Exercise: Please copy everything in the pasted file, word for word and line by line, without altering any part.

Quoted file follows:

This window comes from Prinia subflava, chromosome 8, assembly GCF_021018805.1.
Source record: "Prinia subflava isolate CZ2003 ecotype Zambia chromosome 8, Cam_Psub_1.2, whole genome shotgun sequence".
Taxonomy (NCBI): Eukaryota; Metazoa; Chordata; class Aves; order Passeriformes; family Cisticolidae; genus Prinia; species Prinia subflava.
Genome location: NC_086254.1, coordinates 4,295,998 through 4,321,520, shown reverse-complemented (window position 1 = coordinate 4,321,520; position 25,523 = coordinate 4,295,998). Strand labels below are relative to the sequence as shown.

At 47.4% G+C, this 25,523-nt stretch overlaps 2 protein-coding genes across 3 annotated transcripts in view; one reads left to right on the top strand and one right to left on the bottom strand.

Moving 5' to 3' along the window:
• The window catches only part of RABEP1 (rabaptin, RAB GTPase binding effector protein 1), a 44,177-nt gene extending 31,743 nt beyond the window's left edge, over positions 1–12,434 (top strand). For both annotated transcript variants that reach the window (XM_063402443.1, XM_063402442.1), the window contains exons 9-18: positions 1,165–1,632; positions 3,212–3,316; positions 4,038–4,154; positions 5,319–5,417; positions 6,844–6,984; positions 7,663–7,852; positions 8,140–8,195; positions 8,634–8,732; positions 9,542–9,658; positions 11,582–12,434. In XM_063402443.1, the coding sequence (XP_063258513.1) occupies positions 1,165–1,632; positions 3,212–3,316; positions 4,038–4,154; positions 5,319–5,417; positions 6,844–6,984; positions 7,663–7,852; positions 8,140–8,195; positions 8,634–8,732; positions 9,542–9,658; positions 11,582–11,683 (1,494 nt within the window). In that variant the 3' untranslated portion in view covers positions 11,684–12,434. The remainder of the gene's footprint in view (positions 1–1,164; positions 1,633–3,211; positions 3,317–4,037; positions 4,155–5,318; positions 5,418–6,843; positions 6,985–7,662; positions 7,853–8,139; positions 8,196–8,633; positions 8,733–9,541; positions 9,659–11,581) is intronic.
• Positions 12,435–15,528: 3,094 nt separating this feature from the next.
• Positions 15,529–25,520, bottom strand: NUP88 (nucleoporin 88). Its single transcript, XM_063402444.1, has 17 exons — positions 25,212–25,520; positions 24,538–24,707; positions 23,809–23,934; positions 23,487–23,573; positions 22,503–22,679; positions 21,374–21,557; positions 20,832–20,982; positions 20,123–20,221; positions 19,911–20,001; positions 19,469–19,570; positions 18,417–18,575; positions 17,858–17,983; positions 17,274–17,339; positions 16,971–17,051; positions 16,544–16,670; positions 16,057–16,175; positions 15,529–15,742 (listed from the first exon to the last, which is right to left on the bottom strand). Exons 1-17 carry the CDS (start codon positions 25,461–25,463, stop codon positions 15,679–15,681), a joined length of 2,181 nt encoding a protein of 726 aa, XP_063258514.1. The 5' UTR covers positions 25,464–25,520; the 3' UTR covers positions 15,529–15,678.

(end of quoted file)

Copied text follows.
This window comes from Prinia subflava, chromosome 8, assembly GCF_021018805.1.
Source record: "Prinia subflava isolate CZ2003 ecotype Zambia chromosome 8, Cam_Psub_1.2, whole genome shotgun sequence".
Taxonomy (NCBI): Eukaryota; Metazoa; Chordata; class Aves; order Passeriformes; family Cisticolidae; genus Prinia; species Prinia subflava.
Genome location: NC_086254.1, coordinates 4,295,998 through 4,321,520, shown reverse-complemented (window position 1 = coordinate 4,321,520; position 25,523 = coordinate 4,295,998). Strand labels below are relative to the sequence as shown.

At 47.4% G+C, this 25,523-nt stretch overlaps 2 protein-coding genes across 3 annotated transcripts in view; one reads left to right on the top strand and one right to left on the bottom strand.

Moving 5' to 3' along the window:
• The window catches only part of RABEP1 (rabaptin, RAB GTPase binding effector protein 1), a 44,177-nt gene extending 31,743 nt beyond the window's left edge, over positions 1–12,434 (top strand). For both annotated transcript variants that reach the window (XM_063402443.1, XM_063402442.1), the window contains exons 9-18: positions 1,165–1,632; positions 3,212–3,316; positions 4,038–4,154; positions 5,319–5,417; positions 6,844–6,984; positions 7,663–7,852; positions 8,140–8,195; positions 8,634–8,732; positions 9,542–9,658; positions 11,582–12,434. In XM_063402443.1, the coding sequence (XP_063258513.1) occupies positions 1,165–1,632; positions 3,212–3,316; positions 4,038–4,154; positions 5,319–5,417; positions 6,844–6,984; positions 7,663–7,852; positions 8,140–8,195; positions 8,634–8,732; positions 9,542–9,658; positions 11,582–11,683 (1,494 nt within the window). In that variant the 3' untranslated portion in view covers positions 11,684–12,434. The remainder of the gene's footprint in view (positions 1–1,164; positions 1,633–3,211; positions 3,317–4,037; positions 4,155–5,318; positions 5,418–6,843; positions 6,985–7,662; positions 7,853–8,139; positions 8,196–8,633; positions 8,733–9,541; positions 9,659–11,581) is intronic.
• Positions 12,435–15,528: 3,094 nt separating this feature from the next.
• Positions 15,529–25,520, bottom strand: NUP88 (nucleoporin 88). Its single transcript, XM_063402444.1, has 17 exons — positions 25,212–25,520; positions 24,538–24,707; positions 23,809–23,934; positions 23,487–23,573; positions 22,503–22,679; positions 21,374–21,557; positions 20,832–20,982; positions 20,123–20,221; positions 19,911–20,001; positions 19,469–19,570; positions 18,417–18,575; positions 17,858–17,983; positions 17,274–17,339; positions 16,971–17,051; positions 16,544–16,670; positions 16,057–16,175; positions 15,529–15,742 (listed from the first exon to the last, which is right to left on the bottom strand). Exons 1-17 carry the CDS (start codon positions 25,461–25,463, stop codon positions 15,679–15,681), a joined length of 2,181 nt encoding a protein of 726 aa, XP_063258514.1. The 5' UTR covers positions 25,464–25,520; the 3' UTR covers positions 15,529–15,678.